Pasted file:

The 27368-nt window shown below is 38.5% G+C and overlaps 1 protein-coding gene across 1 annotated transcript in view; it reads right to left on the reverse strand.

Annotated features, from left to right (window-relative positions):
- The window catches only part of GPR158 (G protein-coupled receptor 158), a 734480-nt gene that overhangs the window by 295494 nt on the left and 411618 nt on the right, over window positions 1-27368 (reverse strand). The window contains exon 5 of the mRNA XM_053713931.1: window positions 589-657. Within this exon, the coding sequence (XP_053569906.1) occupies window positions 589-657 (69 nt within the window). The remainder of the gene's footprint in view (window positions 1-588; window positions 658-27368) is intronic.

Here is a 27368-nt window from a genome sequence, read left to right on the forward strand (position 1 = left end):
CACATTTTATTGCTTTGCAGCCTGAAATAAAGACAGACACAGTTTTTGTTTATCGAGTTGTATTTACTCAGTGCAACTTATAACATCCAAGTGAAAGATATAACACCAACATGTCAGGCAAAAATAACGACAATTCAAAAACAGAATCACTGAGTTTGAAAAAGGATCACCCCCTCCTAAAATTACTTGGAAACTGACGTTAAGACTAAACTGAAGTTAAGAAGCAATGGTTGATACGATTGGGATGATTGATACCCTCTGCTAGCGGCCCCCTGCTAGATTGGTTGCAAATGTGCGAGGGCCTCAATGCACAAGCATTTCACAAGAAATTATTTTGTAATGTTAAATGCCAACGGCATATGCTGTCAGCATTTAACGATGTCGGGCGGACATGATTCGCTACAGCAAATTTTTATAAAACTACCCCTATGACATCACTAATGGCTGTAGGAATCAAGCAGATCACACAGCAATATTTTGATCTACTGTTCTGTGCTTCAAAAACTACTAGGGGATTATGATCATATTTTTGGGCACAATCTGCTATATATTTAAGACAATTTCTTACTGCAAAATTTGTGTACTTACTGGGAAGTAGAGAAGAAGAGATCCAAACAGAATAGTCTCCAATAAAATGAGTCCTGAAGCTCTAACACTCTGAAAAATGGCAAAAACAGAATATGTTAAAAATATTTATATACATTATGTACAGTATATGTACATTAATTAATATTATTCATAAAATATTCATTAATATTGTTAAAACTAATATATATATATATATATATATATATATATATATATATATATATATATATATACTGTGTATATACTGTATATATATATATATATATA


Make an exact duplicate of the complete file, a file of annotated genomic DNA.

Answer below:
The 27368-nt window shown below is 38.5% G+C and overlaps 1 protein-coding gene across 1 annotated transcript in view; it reads right to left on the reverse strand.

Annotated features, from left to right (window-relative positions):
- The window catches only part of GPR158 (G protein-coupled receptor 158), a 734480-nt gene that overhangs the window by 295494 nt on the left and 411618 nt on the right, over window positions 1-27368 (reverse strand). The window contains exon 5 of the mRNA XM_053713931.1: window positions 589-657. Within this exon, the coding sequence (XP_053569906.1) occupies window positions 589-657 (69 nt within the window). The remainder of the gene's footprint in view (window positions 1-588; window positions 658-27368) is intronic.

Here is a 27368-nt window from a genome sequence, read left to right on the forward strand (position 1 = left end):
CACATTTTATTGCTTTGCAGCCTGAAATAAAGACAGACACAGTTTTTGTTTATCGAGTTGTATTTACTCAGTGCAACTTATAACATCCAAGTGAAAGATATAACACCAACATGTCAGGCAAAAATAACGACAATTCAAAAACAGAATCACTGAGTTTGAAAAAGGATCACCCCCTCCTAAAATTACTTGGAAACTGACGTTAAGACTAAACTGAAGTTAAGAAGCAATGGTTGATACGATTGGGATGATTGATACCCTCTGCTAGCGGCCCCCTGCTAGATTGGTTGCAAATGTGCGAGGGCCTCAATGCACAAGCATTTCACAAGAAATTATTTTGTAATGTTAAATGCCAACGGCATATGCTGTCAGCATTTAACGATGTCGGGCGGACATGATTCGCTACAGCAAATTTTTATAAAACTACCCCTATGACATCACTAATGGCTGTAGGAATCAAGCAGATCACACAGCAATATTTTGATCTACTGTTCTGTGCTTCAAAAACTACTAGGGGATTATGATCATATTTTTGGGCACAATCTGCTATATATTTAAGACAATTTCTTACTGCAAAATTTGTGTACTTACTGGGAAGTAGAGAAGAAGAGATCCAAACAGAATAGTCTCCAATAAAATGAGTCCTGAAGCTCTAACACTCTGAAAAATGGCAAAAACAGAATATGTTAAAAATATTTATATACATTATGTACAGTATATGTACATTAATTAATATTATTCATAAAATATTCATTAATATTGTTAAAACTAATATATATATATATATATATATATATATATATATATATATATATATATATATACTGTGTATATACTGTATATATATATATATATATA